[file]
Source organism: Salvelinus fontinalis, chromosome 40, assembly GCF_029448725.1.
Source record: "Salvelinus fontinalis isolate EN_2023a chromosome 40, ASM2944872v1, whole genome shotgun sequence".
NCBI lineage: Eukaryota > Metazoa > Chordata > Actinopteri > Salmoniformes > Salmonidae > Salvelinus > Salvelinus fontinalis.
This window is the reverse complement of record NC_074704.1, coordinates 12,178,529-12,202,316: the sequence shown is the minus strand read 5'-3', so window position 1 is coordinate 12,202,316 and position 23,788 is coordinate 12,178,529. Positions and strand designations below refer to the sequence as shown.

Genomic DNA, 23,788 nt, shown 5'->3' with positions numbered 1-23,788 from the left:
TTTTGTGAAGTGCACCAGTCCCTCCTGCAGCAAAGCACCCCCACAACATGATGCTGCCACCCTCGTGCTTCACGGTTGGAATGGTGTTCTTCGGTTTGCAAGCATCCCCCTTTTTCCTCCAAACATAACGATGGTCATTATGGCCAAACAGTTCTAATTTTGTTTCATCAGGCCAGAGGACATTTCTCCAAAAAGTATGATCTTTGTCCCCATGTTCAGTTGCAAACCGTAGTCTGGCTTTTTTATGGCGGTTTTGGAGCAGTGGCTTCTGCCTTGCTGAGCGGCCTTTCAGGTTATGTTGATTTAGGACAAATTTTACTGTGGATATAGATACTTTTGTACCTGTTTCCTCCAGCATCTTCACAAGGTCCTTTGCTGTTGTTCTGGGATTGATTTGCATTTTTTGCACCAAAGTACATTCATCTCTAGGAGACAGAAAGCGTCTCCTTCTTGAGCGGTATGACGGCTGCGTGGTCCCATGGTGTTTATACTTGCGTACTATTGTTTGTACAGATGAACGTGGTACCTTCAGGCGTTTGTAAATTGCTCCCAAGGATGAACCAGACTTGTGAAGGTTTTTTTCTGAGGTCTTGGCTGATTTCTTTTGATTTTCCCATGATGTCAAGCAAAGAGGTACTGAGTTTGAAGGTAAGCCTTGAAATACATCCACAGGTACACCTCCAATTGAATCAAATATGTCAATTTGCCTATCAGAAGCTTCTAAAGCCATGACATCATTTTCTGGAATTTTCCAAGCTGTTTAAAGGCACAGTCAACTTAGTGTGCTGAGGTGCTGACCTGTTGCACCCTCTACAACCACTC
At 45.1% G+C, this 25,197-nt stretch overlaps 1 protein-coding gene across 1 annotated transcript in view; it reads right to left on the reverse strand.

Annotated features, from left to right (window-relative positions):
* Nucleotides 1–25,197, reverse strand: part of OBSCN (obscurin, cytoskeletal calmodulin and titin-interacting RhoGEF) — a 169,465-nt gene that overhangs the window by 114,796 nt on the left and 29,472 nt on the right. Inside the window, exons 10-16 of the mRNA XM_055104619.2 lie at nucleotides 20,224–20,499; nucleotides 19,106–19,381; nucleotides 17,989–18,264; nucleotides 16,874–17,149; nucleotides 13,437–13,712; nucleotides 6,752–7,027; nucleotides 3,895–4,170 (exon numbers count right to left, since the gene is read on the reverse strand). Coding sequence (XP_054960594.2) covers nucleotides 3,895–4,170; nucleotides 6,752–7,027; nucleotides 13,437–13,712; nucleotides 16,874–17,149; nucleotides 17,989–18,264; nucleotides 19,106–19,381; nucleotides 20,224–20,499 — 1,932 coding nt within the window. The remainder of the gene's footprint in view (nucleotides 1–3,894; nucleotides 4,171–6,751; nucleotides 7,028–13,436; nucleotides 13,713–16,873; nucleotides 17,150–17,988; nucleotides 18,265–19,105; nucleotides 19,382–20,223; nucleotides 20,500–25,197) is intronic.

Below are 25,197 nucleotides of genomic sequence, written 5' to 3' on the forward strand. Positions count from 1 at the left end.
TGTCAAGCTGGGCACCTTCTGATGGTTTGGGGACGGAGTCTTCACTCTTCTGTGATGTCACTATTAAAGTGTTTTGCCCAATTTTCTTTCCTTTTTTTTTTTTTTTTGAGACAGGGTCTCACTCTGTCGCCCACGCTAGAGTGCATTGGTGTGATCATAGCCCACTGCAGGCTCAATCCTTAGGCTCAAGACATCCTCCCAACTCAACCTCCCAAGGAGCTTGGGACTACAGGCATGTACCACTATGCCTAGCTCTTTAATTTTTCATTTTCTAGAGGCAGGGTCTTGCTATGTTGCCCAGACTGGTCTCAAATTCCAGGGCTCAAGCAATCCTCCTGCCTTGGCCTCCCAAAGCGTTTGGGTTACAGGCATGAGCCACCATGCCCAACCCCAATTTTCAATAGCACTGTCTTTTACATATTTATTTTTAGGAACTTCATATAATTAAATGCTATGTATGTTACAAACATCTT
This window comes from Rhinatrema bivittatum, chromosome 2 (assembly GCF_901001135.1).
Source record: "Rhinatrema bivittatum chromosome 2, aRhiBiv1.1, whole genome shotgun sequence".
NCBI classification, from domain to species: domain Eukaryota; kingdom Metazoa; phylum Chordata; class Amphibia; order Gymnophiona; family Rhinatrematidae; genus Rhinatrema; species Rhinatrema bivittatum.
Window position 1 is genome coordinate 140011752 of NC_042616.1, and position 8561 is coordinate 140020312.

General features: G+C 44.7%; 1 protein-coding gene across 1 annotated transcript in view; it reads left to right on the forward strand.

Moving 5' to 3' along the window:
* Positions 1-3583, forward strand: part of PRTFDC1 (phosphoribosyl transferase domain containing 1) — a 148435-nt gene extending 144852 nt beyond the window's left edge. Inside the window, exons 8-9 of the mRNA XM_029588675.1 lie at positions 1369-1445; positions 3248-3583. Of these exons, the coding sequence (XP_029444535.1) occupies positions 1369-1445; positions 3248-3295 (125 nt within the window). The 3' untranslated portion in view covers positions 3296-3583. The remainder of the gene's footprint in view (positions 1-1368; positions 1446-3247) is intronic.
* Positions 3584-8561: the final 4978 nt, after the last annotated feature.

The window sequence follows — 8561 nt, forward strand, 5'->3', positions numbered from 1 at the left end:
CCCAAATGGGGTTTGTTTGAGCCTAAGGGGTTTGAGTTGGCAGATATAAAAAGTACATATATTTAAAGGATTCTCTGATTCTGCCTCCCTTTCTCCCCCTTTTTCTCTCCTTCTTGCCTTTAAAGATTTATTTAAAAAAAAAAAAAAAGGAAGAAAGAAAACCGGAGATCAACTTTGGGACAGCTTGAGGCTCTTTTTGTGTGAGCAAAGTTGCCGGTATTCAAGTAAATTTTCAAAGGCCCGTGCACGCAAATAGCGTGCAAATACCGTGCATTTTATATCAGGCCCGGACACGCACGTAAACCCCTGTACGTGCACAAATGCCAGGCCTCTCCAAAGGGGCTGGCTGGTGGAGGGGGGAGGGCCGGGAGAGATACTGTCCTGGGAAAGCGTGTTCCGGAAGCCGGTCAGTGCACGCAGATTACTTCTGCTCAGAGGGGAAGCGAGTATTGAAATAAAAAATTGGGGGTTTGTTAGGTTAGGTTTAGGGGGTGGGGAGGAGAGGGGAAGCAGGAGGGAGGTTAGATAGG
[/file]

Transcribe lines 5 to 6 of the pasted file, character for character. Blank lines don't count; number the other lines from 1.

Genomic DNA, 23,788 nt, shown 5'->3' with positions numbered 1-23,788 from the left:
TTTTGTGAAGTGCACCAGTCCCTCCTGCAGCAAAGCACCCCCACAACATGATGCTGCCACCCTCGTGCTTCACGGTTGGAATGGTGTTCTTCGGTTTGCAAGCATCCCCCTTTTTCCTCCAAACATAACGATGGTCATTATGGCCAAACAGTTCTAATTTTGTTTCATCAGGCCAGAGGACATTTCTCCAAAAAGTATGATCTTTGTCCCCATGTTCAGTTGCAAACCGTAGTCTGGCTTTTTTATGGCGGTTTTGGAGCAGTGGCTTCTGCCTTGCTGAGCGGCCTTTCAGGTTATGTTGATTTAGGACAAATTTTACTGTGGATATAGATACTTTTGTACCTGTTTCCTCCAGCATCTTCACAAGGTCCTTTGCTGTTGTTCTGGGATTGATTTGCATTTTTTGCACCAAAGTACATTCATCTCTAGGAGACAGAAAGCGTCTCCTTCTTGAGCGGTATGACGGCTGCGTGGTCCCATGGTGTTTATACTTGCGTACTATTGTTTGTACAGATGAACGTGGTACCTTCAGGCGTTTGTAAATTGCTCCCAAGGATGAACCAGACTTGTGAAGGTTTTTTTCTGAGGTCTTGGCTGATTTCTTTTGATTTTCCCATGATGTCAAGCAAAGAGGTACTGAGTTTGAAGGTAAGCCTTGAAATACATCCACAGGTACACCTCCAATTGAATCAAATATGTCAATTTGCCTATCAGAAGCTTCTAAAGCCATGACATCATTTTCTGGAATTTTCCAAGCTGTTTAAAGGCACAGTCAACTTAGTGTGCTGAGGTGCTGACCTGTTGCACCCTCTACAACCACTC